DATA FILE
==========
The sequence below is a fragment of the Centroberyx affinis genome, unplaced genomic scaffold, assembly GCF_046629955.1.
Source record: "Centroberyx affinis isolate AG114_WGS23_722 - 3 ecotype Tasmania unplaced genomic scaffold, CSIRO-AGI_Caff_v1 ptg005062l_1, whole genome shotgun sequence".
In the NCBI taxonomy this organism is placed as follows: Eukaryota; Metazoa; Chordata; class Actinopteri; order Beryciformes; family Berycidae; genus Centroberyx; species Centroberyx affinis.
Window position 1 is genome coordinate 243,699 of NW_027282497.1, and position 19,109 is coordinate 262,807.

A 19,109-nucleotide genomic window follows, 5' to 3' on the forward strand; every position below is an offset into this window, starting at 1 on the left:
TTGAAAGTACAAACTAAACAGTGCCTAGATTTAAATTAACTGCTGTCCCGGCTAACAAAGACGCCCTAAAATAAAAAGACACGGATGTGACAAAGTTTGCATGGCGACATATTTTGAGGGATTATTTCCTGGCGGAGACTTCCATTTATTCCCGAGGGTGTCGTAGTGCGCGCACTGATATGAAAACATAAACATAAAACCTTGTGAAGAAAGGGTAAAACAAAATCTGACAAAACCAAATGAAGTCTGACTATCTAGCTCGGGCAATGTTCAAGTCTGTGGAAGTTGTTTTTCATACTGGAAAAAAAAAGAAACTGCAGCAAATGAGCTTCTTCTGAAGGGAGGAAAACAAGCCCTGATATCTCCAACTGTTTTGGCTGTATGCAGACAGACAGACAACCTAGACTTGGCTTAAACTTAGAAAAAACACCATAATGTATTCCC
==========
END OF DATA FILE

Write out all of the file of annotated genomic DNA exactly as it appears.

The sequence below is a fragment of the Centroberyx affinis genome, unplaced genomic scaffold, assembly GCF_046629955.1.
Source record: "Centroberyx affinis isolate AG114_WGS23_722 - 3 ecotype Tasmania unplaced genomic scaffold, CSIRO-AGI_Caff_v1 ptg005062l_1, whole genome shotgun sequence".
In the NCBI taxonomy this organism is placed as follows: Eukaryota; Metazoa; Chordata; class Actinopteri; order Beryciformes; family Berycidae; genus Centroberyx; species Centroberyx affinis.
Window position 1 is genome coordinate 243,699 of NW_027282497.1, and position 19,109 is coordinate 262,807.

A 19,109-nucleotide genomic window follows, 5' to 3' on the forward strand; every position below is an offset into this window, starting at 1 on the left:
TTGAAAGTACAAACTAAACAGTGCCTAGATTTAAATTAACTGCTGTCCCGGCTAACAAAGACGCCCTAAAATAAAAAGACACGGATGTGACAAAGTTTGCATGGCGACATATTTTGAGGGATTATTTCCTGGCGGAGACTTCCATTTATTCCCGAGGGTGTCGTAGTGCGCGCACTGATATGAAAACATAAACATAAAACCTTGTGAAGAAAGGGTAAAACAAAATCTGACAAAACCAAATGAAGTCTGACTATCTAGCTCGGGCAATGTTCAAGTCTGTGGAAGTTGTTTTTCATACTGGAAAAAAAAAGAAACTGCAGCAAATGAGCTTCTTCTGAAGGGAGGAAAACAAGCCCTGATATCTCCAACTGTTTTGGCTGTATGCAGACAGACAGACAACCTAGACTTGGCTTAAACTTAGAAAAAACACCATAATGTATTCCC